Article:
Tutorial by Topics: operator

In C#, an operator is a program element that is applied to one or more operands in an expression or statement. Operators that take one operand, such as the increment operator (++) or new, are referred to as unary operators. Operators that take two operands, such as arithmetic operators (+,-,*,/), are referred to as binary operators. One operator, the conditional operator (?:), takes three operands and is the sole ternary operator in C#.

The nameof operator allows you to get the name of a variable, type or member in string form without hard-coding it as a literal.

The operation is evaluated at compile-time, which means that you can rename a referenced identifier, using an IDE's rename feature, and the name string will update with it.

Operators in Java programming language are special symbols that perform specific operations on one, two, or three operands, and then return a result.

An operator in a programming language is a symbol that tells the compiler or interpreter to perform a specific mathematical, relational or logical operation and produce a final result.

C has many powerful operators. Many C operators are binary operators, which means they have two operands. For example, in a / b, / is a binary operator that accepts two operands (a, b). There are some unary operators which take one operand (for example: ~, ++), and only one ternary operator ? :.

Python does common mathematical operators on its own, including integer and float division, multiplication, exponentiation, addition, and subtraction. The math module (included in all standard Python versions) offers expanded functionality like trigonometric functions, root operations, logarithms, and many more.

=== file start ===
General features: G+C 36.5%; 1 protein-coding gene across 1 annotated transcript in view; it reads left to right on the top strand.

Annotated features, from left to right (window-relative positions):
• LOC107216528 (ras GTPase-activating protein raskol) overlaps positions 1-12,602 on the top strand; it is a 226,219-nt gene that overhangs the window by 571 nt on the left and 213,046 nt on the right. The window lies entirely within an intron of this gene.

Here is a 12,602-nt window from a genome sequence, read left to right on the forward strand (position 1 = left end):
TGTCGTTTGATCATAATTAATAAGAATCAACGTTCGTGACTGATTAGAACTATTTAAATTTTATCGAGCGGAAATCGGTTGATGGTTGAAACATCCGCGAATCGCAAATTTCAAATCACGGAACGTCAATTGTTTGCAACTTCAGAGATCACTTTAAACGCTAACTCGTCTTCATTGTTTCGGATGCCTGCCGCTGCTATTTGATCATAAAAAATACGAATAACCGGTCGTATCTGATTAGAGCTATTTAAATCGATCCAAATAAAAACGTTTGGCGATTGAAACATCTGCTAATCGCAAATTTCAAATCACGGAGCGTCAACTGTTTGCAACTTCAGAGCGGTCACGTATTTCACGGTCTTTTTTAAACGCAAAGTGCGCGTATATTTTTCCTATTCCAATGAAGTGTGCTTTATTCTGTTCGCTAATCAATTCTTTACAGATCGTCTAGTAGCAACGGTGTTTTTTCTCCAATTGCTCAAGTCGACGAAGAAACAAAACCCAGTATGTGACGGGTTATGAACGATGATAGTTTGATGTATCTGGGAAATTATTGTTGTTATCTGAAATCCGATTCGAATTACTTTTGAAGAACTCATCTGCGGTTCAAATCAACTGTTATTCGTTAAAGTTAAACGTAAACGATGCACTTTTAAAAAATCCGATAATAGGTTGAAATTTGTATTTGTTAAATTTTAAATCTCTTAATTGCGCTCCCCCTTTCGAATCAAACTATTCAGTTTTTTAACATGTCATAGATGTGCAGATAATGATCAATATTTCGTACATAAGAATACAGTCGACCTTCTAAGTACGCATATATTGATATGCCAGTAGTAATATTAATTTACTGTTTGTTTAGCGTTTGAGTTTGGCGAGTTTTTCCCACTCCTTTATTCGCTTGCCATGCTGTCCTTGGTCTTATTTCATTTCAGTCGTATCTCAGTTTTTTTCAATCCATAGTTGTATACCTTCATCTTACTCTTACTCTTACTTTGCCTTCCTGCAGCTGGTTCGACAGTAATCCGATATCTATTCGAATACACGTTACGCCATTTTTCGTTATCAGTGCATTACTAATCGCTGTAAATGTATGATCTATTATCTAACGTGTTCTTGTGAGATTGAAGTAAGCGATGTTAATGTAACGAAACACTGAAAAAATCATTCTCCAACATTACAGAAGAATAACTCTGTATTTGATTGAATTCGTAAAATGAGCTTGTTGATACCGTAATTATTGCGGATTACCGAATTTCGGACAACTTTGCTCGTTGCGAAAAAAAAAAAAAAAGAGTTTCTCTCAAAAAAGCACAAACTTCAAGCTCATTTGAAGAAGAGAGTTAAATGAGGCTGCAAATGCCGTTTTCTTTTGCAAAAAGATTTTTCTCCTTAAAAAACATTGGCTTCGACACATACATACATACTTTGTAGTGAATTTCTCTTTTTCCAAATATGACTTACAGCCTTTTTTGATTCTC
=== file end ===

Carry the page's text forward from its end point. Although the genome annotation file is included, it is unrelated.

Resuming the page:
In C++, it is possible to define operators such as + and -> for user-defined types. For example, the <string> header defines a + operator to concatenate strings. This is done by defining an operator function using the operator keyword.

Pipe operators, available in magrittr, dplyr, and other R packages, process a data-object using a sequence of operations by passing the result of one step as input for the next step using infix-operators rather than the more typical R method of nested function calls.

Note that the intended aim of pipe operators is to increase human readability of written code. See Remarks section for performance considerations.

Bitwise operations alter binary strings at the bit level. These operations are incredibly basic and are directly supported by the processor. These few operations are necessary in working with device drivers, low-level graphics, cryptography, and network communications. This section provides useful knowledge and examples of Python's bitwise operators.

An operator is a character that represents an action. It tells the compiler/interpreter to perform specific mathematical, relational or logical operation and produce final result. PowerShell interprets in a specific way and categorizes accordingly like arithmetic operators perform operations primarily on numbers, but they also affect strings and other data types. Along with the basic operators,PowerShell has a number of operators that save time and coding effort(eg: -like,-match,-replace,etc).

An operator is something that takes one or more values (or expressions, in programming jargon) and yields another value (so that the construction itself becomes an expression).

Operators can be grouped according to the number of values they take.

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